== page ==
A message from spring by folklore

Sometime just before spring this year, I received a letter in a sealed envelope addressed to me from a lovely lady, a beautiful friend Eli, (my pet name for her) asking me not to open the envelope until the first of March. In my curiosity, I kept fiddling with the envelope trying to get cues of what may be contained in it. I gave up and decided to be patient. On 1st March, I opened it and found a handmade red and white bracelet made from wool and a letter in it.

From Miss Petrova, the one who cares for me

It was a letter written from Eli to me and it read::

Chestita Baba Marta, June (In Bulgaria: Честита Баба Марта , June)

(This is something little from Bulgaria)

On the first of March, Bulgarian people celebrate a traditional holiday called Baba Marta (or Grandma Marta in English) and it is related to welcoming the approaching spring. People all over the world meet spring with joy and new hopes but in Bulgaria, it is saved as an ancient tradition.

On that day, Bulgarians exchange so called “Martenitsi” (“Martenitsa”- singular, “Martenitsi”- plural) and tell each other, Chestita Baba Marta!” (Happy Grandma Marta). This custom is essentially to wish great health, good luck and happiness to family and friends. The name “Martenitsa” is taken from the Bulgarian word for March, or as a legend tells, an angry old lady called Grandma Marta- Baba Marta in Bulgarian (“baba” means grandmother and Marta comes from the word “mart”, which means March in Bulgarian)

In Bulgarian folklore, Baba Marta is a grumpy old woman who changes her mood very rapidly and it reflects in the changeable March weather. When she is smiling the weather sunny and warm, but if she gets angry, the cold will stay for longer and it may even snow. By wearing the red and white colours of the Martenitsa, our predecessors asked Baba Marta for mercy. They hoped that it will make winter pass faster and bring spring.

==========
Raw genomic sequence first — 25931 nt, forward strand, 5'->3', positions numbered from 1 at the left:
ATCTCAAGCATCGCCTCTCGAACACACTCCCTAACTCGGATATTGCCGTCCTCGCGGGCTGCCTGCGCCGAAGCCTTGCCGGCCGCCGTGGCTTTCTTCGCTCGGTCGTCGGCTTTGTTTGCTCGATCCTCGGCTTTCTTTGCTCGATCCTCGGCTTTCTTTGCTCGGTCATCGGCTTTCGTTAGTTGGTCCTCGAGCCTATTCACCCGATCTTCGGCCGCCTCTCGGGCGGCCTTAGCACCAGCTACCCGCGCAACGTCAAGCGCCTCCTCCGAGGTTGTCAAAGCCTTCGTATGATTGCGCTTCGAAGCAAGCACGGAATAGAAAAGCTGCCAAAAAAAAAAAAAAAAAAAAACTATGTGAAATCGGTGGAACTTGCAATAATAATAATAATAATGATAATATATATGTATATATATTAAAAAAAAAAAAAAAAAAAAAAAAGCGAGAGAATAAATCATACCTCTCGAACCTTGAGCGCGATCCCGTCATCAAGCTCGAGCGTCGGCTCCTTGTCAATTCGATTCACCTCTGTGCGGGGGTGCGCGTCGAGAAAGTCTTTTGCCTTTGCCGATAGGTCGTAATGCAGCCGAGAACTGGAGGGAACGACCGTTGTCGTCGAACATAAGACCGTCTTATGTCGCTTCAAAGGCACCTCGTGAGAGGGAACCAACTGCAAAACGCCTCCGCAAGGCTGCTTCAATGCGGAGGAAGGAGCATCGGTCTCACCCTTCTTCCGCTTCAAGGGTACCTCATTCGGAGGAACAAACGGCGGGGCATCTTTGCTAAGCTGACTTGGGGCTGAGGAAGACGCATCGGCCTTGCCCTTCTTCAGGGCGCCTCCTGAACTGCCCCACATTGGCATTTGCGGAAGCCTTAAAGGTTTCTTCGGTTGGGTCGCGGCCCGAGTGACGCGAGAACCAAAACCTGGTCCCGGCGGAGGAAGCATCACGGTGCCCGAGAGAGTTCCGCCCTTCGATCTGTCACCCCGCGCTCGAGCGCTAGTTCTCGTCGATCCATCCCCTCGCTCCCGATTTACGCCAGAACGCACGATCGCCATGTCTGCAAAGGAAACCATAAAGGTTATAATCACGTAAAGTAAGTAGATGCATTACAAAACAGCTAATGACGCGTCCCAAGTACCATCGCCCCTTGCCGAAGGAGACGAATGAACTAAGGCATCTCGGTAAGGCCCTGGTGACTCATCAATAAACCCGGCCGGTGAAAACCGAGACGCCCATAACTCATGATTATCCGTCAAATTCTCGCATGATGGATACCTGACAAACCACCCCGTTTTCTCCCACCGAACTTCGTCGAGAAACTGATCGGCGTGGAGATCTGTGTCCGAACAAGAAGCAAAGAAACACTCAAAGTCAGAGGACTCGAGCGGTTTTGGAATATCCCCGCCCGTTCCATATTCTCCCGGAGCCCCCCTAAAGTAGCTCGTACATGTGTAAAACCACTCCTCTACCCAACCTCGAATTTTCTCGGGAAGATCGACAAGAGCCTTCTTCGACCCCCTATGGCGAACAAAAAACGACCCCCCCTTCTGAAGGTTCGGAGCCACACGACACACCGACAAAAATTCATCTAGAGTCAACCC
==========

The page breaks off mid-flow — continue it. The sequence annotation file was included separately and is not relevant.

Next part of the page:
The Martenitsa is made of twined red and white threads- woollen, silk, or cotton. The white is a symbol of strength, purity and happiness. The red is associated with health, blood, conception, and fertility.

The most typical Martenitsa represents two small wool dolls – Pizho and Penda. Pizho is the male doll, usually dominating in white colour. Penda is the female doll, usually dominating in red colour and distinguished by her skirt. There are many other variations and forms. Out of twined red and white threads are also made bracelets, necklaces, tassels, pompons, balls, squares, human or animal figures. Over the past several decades, the tradition has been innovated by attaching all kinds of representations and symbols made of wood, leather, ceramics, and metal foil to the thread-made Martenitsas.

When someone gives you a Martenitsa, you should wear it either pinned on your clothes, on the hand tied around the wrist, or around your neck until you see a stork or a fruit tree in blossom for the first time in the season. After that you can tie it on a blossoming tree for fertility. It is believed that the Martenitsa brings health, happiness and longevity. Like kind of an amulet, Martenitsa was attributed to a magic power believed to protect folks from “ill fortune”, diseases and an “evil eye”.

The custom of wearing Martenitsa is probably one of the most interesting Bulgarian (pagan) traditions and it is considered to be unique to Bulgaria. According to one of the many legends, this tradition is also related to the finding of the Bulgarian state in 681AD.

This exceptional piece of folklore /folktale became an education. A fact. This story was re-authored by Eli in a personalised letter to me. It left me fascinated into this revelation of how beautiful Eli and her people are. It’s the little things that matter…Lover of culture#, lover of tradition#, lover of people#Jtheexplorer#

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